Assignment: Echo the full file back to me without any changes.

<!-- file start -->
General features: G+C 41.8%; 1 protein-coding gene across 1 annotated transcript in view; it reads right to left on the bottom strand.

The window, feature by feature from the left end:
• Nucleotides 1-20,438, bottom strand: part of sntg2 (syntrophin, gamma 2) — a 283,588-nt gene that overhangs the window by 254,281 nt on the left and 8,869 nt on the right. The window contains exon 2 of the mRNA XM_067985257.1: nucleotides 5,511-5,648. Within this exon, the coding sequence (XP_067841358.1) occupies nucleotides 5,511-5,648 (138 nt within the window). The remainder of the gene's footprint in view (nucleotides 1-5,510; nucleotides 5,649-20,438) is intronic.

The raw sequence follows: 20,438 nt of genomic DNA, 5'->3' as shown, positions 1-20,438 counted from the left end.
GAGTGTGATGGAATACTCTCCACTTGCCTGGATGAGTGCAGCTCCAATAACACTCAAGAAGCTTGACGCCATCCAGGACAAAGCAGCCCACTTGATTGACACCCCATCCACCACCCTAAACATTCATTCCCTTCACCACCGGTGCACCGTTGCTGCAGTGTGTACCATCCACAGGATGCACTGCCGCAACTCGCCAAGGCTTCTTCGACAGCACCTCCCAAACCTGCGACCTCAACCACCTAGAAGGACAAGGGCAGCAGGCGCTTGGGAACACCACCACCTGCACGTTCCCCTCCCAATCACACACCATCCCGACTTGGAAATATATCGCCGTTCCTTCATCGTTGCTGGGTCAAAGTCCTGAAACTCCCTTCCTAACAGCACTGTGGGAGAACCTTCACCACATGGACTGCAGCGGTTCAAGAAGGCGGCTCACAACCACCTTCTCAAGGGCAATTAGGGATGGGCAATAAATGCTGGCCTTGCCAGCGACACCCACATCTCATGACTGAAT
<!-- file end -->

General features: G+C 41.8%; 1 protein-coding gene across 1 annotated transcript in view; it reads right to left on the bottom strand.

The window, feature by feature from the left end:
• Nucleotides 1-20,438, bottom strand: part of sntg2 (syntrophin, gamma 2) — a 283,588-nt gene that overhangs the window by 254,281 nt on the left and 8,869 nt on the right. The window contains exon 2 of the mRNA XM_067985257.1: nucleotides 5,511-5,648. Within this exon, the coding sequence (XP_067841358.1) occupies nucleotides 5,511-5,648 (138 nt within the window). The remainder of the gene's footprint in view (nucleotides 1-5,510; nucleotides 5,649-20,438) is intronic.

The raw sequence follows: 20,438 nt of genomic DNA, 5'->3' as shown, positions 1-20,438 counted from the left end.
GAGTGTGATGGAATACTCTCCACTTGCCTGGATGAGTGCAGCTCCAATAACACTCAAGAAGCTTGACGCCATCCAGGACAAAGCAGCCCACTTGATTGACACCCCATCCACCACCCTAAACATTCATTCCCTTCACCACCGGTGCACCGTTGCTGCAGTGTGTACCATCCACAGGATGCACTGCCGCAACTCGCCAAGGCTTCTTCGACAGCACCTCCCAAACCTGCGACCTCAACCACCTAGAAGGACAAGGGCAGCAGGCGCTTGGGAACACCACCACCTGCACGTTCCCCTCCCAATCACACACCATCCCGACTTGGAAATATATCGCCGTTCCTTCATCGTTGCTGGGTCAAAGTCCTGAAACTCCCTTCCTAACAGCACTGTGGGAGAACCTTCACCACATGGACTGCAGCGGTTCAAGAAGGCGGCTCACAACCACCTTCTCAAGGGCAATTAGGGATGGGCAATAAATGCTGGCCTTGCCAGCGACACCCACATCTCATGACTGAAT